“The system is extremely robust, with all instrumentation and cables held internally, protected by the rugged enclosed top section, which has been designed to minimise damage from the elements or interference,” said OSIL. “All sensors are secured within a central structure which offers good water flow for water quality sensors, while also providing a very high degree of protection for valuable, sensitive, or delicate equipment. The platform also offers a higher visibility profile, easily seen in high-traffic areas.”

The versatile 1.2-metre platform has approximately 400-kilogram net buoyancy, and is supplied with a range of sensors that can be specified by the customer. All buoys are fitted with solar panels, battery back up, navigation/warning lights and other markings as necessary. A range of telemetry options are available, selected to suit both the location and application requirements.

Environmental focus for Kongsberg Maritime

Kongsberg Maritime, Norway, had a substantial stand at Oceanology, focusing on the core product areas of underwater sensors, positioning and remote and autonomous vehicles. The subsea technology company also presented how these systems will form the foundation of a sophisticated new Integrated Environmental Monitoring System it is developing for Statoil, Norway, with partners IBM, USA, DNV, Norway, and Kongsberg Oil & Gas Technologies, Norway.

The purpose of this project is to demonstrate solutions for continuous environmental monitoring of operations in sensitive areas covering all phases of an offshore operation, i.e. from preparation and drilling to production and demobilisation. A major benefit will be to include the environmental monitoring into daily operation for early detection and reaction to potential environmental impact.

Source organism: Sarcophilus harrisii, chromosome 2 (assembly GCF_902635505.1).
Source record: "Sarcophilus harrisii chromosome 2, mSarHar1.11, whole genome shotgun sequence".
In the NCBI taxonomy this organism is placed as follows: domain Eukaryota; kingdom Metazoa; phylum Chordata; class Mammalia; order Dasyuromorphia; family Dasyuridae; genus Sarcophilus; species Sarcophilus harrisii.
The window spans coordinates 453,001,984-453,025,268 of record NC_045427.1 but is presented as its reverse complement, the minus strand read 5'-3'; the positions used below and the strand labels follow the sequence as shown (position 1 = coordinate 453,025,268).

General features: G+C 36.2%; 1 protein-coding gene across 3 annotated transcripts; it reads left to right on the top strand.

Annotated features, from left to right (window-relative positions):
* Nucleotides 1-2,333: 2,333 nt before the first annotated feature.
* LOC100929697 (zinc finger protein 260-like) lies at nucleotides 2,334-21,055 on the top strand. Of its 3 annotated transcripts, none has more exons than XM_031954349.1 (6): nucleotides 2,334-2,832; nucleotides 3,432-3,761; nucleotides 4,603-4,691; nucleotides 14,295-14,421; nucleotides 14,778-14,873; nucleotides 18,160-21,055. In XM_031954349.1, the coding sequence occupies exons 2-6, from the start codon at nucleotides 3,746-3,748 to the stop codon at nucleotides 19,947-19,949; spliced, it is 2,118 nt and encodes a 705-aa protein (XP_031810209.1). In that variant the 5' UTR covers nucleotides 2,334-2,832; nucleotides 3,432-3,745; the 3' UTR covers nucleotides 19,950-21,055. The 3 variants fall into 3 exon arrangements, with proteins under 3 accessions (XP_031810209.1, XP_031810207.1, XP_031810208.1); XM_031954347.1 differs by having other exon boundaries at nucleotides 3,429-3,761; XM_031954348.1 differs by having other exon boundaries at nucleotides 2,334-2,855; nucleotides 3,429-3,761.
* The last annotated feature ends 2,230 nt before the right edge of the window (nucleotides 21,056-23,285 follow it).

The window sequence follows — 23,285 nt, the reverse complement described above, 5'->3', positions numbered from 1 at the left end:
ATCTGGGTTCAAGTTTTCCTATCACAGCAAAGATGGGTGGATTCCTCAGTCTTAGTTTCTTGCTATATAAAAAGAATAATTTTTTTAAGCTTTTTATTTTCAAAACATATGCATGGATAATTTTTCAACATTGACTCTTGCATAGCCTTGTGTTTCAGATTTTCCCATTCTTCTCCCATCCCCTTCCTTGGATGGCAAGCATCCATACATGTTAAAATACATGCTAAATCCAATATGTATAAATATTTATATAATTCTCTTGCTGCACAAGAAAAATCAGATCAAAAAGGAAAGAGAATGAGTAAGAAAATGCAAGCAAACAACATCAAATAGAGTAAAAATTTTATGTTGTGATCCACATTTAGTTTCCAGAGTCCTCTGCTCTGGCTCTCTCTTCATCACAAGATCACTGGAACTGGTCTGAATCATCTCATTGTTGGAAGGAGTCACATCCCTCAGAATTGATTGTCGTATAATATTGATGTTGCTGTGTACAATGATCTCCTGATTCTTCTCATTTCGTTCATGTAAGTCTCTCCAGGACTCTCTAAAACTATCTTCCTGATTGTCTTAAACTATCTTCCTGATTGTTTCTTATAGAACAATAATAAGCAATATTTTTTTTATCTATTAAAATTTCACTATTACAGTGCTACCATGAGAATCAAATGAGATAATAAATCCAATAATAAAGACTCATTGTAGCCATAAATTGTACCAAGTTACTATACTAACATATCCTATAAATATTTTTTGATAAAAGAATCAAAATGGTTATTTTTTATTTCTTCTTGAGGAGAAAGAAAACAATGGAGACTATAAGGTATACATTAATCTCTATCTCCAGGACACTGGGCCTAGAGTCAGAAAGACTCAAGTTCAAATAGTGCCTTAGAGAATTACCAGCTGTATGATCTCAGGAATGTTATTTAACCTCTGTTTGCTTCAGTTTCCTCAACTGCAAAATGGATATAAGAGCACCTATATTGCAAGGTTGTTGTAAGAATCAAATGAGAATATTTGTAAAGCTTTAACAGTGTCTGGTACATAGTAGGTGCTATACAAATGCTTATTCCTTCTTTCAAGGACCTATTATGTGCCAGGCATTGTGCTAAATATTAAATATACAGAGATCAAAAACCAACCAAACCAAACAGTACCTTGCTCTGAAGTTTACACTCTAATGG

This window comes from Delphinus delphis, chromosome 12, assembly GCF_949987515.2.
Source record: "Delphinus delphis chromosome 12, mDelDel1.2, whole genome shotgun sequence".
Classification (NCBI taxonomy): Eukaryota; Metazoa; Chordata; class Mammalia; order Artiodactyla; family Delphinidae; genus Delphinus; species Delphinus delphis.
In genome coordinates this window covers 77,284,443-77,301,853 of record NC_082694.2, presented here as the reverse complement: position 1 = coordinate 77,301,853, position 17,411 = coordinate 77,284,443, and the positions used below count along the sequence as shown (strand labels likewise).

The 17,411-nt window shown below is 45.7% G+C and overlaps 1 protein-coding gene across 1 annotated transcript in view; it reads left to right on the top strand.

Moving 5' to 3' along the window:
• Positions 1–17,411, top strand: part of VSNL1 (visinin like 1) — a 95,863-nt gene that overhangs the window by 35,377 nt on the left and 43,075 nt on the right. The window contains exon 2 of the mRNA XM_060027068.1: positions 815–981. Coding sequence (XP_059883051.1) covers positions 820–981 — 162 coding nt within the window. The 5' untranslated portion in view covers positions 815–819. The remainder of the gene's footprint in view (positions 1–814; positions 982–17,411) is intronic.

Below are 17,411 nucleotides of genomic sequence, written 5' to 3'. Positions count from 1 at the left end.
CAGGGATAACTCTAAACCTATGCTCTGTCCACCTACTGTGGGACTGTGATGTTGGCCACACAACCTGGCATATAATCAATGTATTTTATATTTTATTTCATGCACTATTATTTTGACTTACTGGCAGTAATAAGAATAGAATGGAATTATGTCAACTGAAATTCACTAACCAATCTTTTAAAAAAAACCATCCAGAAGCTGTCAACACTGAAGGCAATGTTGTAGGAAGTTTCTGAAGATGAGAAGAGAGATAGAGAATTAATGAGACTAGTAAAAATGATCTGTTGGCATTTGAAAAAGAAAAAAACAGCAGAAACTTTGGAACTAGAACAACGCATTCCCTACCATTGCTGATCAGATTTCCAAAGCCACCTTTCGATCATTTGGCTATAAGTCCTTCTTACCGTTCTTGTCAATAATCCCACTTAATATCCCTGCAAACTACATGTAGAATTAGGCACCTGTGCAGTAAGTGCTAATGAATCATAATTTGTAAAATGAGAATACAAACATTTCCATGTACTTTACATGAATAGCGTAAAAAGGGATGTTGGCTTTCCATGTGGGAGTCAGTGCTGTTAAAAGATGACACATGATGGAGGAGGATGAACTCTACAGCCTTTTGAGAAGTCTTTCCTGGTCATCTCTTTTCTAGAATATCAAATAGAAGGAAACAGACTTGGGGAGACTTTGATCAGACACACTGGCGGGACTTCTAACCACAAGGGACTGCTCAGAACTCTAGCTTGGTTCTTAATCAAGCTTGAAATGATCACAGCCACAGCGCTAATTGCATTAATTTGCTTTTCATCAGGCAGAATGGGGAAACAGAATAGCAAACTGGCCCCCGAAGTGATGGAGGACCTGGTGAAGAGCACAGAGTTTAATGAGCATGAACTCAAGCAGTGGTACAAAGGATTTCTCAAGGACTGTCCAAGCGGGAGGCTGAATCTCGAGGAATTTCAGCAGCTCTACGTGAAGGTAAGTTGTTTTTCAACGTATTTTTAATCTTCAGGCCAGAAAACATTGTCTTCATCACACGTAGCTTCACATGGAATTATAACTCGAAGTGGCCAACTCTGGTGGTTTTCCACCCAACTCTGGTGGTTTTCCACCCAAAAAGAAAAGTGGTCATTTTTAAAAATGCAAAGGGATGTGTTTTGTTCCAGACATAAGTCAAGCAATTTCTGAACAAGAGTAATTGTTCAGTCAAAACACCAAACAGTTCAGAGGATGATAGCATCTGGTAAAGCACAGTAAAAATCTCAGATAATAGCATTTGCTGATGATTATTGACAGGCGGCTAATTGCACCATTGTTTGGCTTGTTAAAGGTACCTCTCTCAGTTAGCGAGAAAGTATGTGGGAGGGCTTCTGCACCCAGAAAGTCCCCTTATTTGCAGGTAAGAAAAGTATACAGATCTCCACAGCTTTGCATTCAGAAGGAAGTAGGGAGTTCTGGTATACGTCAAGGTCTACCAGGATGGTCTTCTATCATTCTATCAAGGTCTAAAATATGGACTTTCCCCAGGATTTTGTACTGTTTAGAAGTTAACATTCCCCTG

Real-time data from subsea sensors is key to the project’s success. Currently environmental monitoring systems use off-line sensor hubs logging environmental data. These can be deployed for years at a time and have to be physically taken up to the surface for the data to be read and analysed. Data from the Integrated Environmental Monitoring System however, will be available in real-time. Kongsberg Maritime’s cNODE-based communication infrastructure will feature strongly in the project as it opens up the deployment of a wireless subsea sensor network for monitoring in areas without existing infrastructure. By focusing on the wireless aspects, mobile sensor nodes will also be able to operate within the network (AUV and ROV).